11th January 2011 - Downloadable titles are getting better and better. And they continue to prove to all that some of the best gaming experiences are the most easy going and casual ones. Raskulls continues the same trend as titles like Castle Crashers, but can it break ground and actually compete with the best of the best? Read on to find out.
Raskulls is a very simple game. Very simple, yet very enjoyable. You take the role of various ‘Raskulls’, as you make your way through a series of very well designed levels, usually on a timer of sorts, or racing against other Raskulls. Your only available tools are a simple ‘Zapper’, whatever special abilities you manage to pick up, and the always present special meter, which allows for super fast speed and zapping abilities, making you all the more dangerous an opponent. Throw in a rather humorous story, in true casual Arcade game style, and you have yourself a picture perfect single player experience. Compete with friends on leaderboards, and earn stars to unlock even more challenging stages, and you have further reason to visit and re-visit the world of Raskulls. That’s the single player anyway, and while it may be quite the experience, the real fun here is to be had in multiplayer.
Ah yes, multiplayer. The backbone to most of todays video games which lack engaging single player experiences. But the difference here is that everything about Raskulls feels built perfectly for multiplayer mayhem. While the single player levels actually vary up and include different objectives or types of races, its sad to see that multiplayer only actually features standard races. Up to 4 players can take each other on here, online, or ideally, locally via Splitscreen. The stages are pretty small, making for fast paced fun, full of competition. Its comparable to the likes of Nintendo’s best multiplayer experiences - Smash Bros, Mario Kart, etc. - for local multiplayer mayhem, and its easily the star of the show in the whole Raskulls package.
Back at the start, I mentioned this game follows the same trend as titles like Castle Crashers. Let me elaborate; its not just in the ideals of multiplayer-based fun that takes simple controls, mechanics and more, but its also heavily Flash-based, making some very childish, however, drop-dead awesome characters and visuals. The titular Raskulls as little cutely designed and dressed people with fleshy Skulls as heads, while the environments and levels are overly-colourful and in a similar bid to the gameplay itself, make the simplicity and child-friendly design go further to increase the fun you can get from the game.
Again, Raskulls heavily displays its child-friendly, yet all-the-more-awesome features. This time, in the form of happy-go-lucky theme tunes and a general lack of sound effects other than the most basic of beeps, bleeps and blops. It almost seems out of place when the action heats up with some friends and before fists start flying from that last push of desperation to win a race, but by the end, you wouldn’t want to be acting like such Raskulls to anything other than what’s on offer here.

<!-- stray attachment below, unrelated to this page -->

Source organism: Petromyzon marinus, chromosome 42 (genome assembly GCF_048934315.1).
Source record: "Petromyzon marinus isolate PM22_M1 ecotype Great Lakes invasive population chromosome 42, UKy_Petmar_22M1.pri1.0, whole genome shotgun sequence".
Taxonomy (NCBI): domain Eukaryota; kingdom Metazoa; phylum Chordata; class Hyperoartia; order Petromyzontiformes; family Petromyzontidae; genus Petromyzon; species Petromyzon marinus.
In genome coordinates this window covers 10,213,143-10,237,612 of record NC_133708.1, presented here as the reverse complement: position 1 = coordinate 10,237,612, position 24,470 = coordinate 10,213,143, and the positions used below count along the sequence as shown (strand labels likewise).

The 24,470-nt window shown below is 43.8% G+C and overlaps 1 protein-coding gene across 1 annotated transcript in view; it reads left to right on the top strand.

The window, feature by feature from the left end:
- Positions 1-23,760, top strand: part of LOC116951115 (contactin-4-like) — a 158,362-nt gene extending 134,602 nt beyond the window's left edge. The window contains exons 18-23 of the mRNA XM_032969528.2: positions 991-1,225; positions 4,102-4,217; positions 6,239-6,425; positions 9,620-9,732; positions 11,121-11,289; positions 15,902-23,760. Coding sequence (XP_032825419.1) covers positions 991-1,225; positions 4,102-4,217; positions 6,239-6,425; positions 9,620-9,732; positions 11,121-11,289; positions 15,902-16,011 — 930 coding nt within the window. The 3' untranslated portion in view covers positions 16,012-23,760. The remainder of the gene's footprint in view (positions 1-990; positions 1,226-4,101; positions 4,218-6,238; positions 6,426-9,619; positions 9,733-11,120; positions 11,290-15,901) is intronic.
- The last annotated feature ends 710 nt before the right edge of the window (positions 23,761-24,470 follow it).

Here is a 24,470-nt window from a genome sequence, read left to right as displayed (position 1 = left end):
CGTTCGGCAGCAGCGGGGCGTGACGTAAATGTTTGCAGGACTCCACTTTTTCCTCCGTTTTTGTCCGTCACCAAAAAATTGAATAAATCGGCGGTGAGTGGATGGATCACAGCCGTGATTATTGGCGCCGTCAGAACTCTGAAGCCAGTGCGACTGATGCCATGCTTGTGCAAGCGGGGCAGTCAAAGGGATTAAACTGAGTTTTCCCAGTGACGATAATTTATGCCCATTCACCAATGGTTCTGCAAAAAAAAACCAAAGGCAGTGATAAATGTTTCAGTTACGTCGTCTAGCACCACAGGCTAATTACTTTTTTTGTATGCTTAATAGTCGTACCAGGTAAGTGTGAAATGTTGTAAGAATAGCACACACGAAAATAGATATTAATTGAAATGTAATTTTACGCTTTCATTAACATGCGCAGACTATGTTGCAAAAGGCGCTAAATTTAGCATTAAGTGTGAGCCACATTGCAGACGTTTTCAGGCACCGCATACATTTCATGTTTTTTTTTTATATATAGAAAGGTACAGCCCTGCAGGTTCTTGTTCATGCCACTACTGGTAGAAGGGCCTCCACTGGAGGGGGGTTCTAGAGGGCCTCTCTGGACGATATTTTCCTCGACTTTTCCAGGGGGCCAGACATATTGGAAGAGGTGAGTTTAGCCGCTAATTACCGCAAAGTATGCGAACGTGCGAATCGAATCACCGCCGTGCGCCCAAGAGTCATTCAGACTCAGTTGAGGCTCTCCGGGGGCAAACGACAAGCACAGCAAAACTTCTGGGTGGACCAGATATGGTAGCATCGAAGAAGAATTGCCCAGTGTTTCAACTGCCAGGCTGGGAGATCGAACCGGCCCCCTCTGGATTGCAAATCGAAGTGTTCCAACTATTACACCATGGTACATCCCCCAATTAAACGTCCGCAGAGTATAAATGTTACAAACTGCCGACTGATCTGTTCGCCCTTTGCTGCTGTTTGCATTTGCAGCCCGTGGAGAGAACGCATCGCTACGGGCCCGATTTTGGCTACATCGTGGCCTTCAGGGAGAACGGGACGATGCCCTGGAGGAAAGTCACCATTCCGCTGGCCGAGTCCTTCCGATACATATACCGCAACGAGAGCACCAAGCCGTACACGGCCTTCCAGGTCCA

In a game which doesn’t necessarily have an engrossing single-player story or experience, I generally base the value on how much fun I can get out of the multiplayer portion of things. And to me -and im sure im not alone here - the best multiplayer is that which can be had in the comfort of your lounge room with a handful of close friends beside you. Also known as Splitscreen. And with so many games failing to include such game modes, im overjoyed when a good one finally does. Raskulls is that one. But that’s not to say it entirely without fault. No, you see, while the quality of what’s on offer here is second to almost none, the quantity is 8th to everything. With only 4 short races to make up a ‘Grand Prix’, and only 4 of these Grand Prixs’ to race through, the multiplayer is all but done and dusted within a short half-hour sitting. It gets very repetitive given the short level length, which even intelligent design cannot help to revive. And while the single-players great deal of variety could make up for this lack of repeat enjoyment, it simply doesn’t manage to when you consider the immense difference between just how fun single and multiplayer is. Some good ol’ DLC could very well fix this massive issue, but until then, Raskulls quantity simply doesn’t match its quality, leaving you wanting more, and with a slight taste of disappointment once you’ve raced your mates through the same old levels over and over.
There’s no denying - Raskulls is awesome. One of the best Arcade titles of the year. But what stops it from being better than the rest is that what it has in style and design, it lacks in different game modes, levels and the general numbers side of things. It’s a shame, as the game truly is an experience to behold - while its lasts.
AAG SCORE: 7.5/10
+ Great Multiplayer fun
+ Intelligent level and mechanics design
+ Varied Single-player quest
- Severe lack of game modes and multiplayer levels
- Can get easily repetitive
Reviewed and Written By John Elliott